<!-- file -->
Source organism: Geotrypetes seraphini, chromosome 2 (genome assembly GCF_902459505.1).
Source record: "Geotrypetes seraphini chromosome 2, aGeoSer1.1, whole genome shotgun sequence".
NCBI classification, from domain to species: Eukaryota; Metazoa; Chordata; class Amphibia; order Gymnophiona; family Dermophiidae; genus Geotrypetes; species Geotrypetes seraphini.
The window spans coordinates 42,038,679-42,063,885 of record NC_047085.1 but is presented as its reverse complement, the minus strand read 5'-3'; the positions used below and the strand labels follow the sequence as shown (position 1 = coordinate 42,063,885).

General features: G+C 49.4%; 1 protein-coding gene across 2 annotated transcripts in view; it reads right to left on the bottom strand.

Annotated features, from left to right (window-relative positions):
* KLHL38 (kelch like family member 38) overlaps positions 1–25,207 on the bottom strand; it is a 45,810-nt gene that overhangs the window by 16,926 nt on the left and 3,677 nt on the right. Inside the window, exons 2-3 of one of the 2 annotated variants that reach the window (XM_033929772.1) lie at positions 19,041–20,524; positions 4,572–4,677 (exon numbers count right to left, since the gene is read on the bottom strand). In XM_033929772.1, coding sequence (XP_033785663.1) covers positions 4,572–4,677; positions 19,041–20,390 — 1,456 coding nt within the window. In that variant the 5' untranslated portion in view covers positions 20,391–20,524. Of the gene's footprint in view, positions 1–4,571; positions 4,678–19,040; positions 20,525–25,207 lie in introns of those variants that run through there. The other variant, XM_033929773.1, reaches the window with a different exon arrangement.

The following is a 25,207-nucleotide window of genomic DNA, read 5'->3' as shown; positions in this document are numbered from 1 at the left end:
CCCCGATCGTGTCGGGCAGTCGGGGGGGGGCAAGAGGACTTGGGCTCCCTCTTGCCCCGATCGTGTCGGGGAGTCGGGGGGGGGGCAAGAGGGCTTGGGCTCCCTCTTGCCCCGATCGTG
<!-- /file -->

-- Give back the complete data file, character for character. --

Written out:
Source organism: Geotrypetes seraphini, chromosome 2 (genome assembly GCF_902459505.1).
Source record: "Geotrypetes seraphini chromosome 2, aGeoSer1.1, whole genome shotgun sequence".
NCBI classification, from domain to species: Eukaryota; Metazoa; Chordata; class Amphibia; order Gymnophiona; family Dermophiidae; genus Geotrypetes; species Geotrypetes seraphini.
The window spans coordinates 42,038,679-42,063,885 of record NC_047085.1 but is presented as its reverse complement, the minus strand read 5'-3'; the positions used below and the strand labels follow the sequence as shown (position 1 = coordinate 42,063,885).

General features: G+C 49.4%; 1 protein-coding gene across 2 annotated transcripts in view; it reads right to left on the bottom strand.

Annotated features, from left to right (window-relative positions):
* KLHL38 (kelch like family member 38) overlaps positions 1–25,207 on the bottom strand; it is a 45,810-nt gene that overhangs the window by 16,926 nt on the left and 3,677 nt on the right. Inside the window, exons 2-3 of one of the 2 annotated variants that reach the window (XM_033929772.1) lie at positions 19,041–20,524; positions 4,572–4,677 (exon numbers count right to left, since the gene is read on the bottom strand). In XM_033929772.1, coding sequence (XP_033785663.1) covers positions 4,572–4,677; positions 19,041–20,390 — 1,456 coding nt within the window. In that variant the 5' untranslated portion in view covers positions 20,391–20,524. Of the gene's footprint in view, positions 1–4,571; positions 4,678–19,040; positions 20,525–25,207 lie in introns of those variants that run through there. The other variant, XM_033929773.1, reaches the window with a different exon arrangement.

The following is a 25,207-nucleotide window of genomic DNA, read 5'->3' as shown; positions in this document are numbered from 1 at the left end:
CCCCGATCGTGTCGGGCAGTCGGGGGGGGGCAAGAGGACTTGGGCTCCCTCTTGCCCCGATCGTGTCGGGGAGTCGGGGGGGGGGCAAGAGGGCTTGGGCTCCCTCTTGCCCCGATCGTG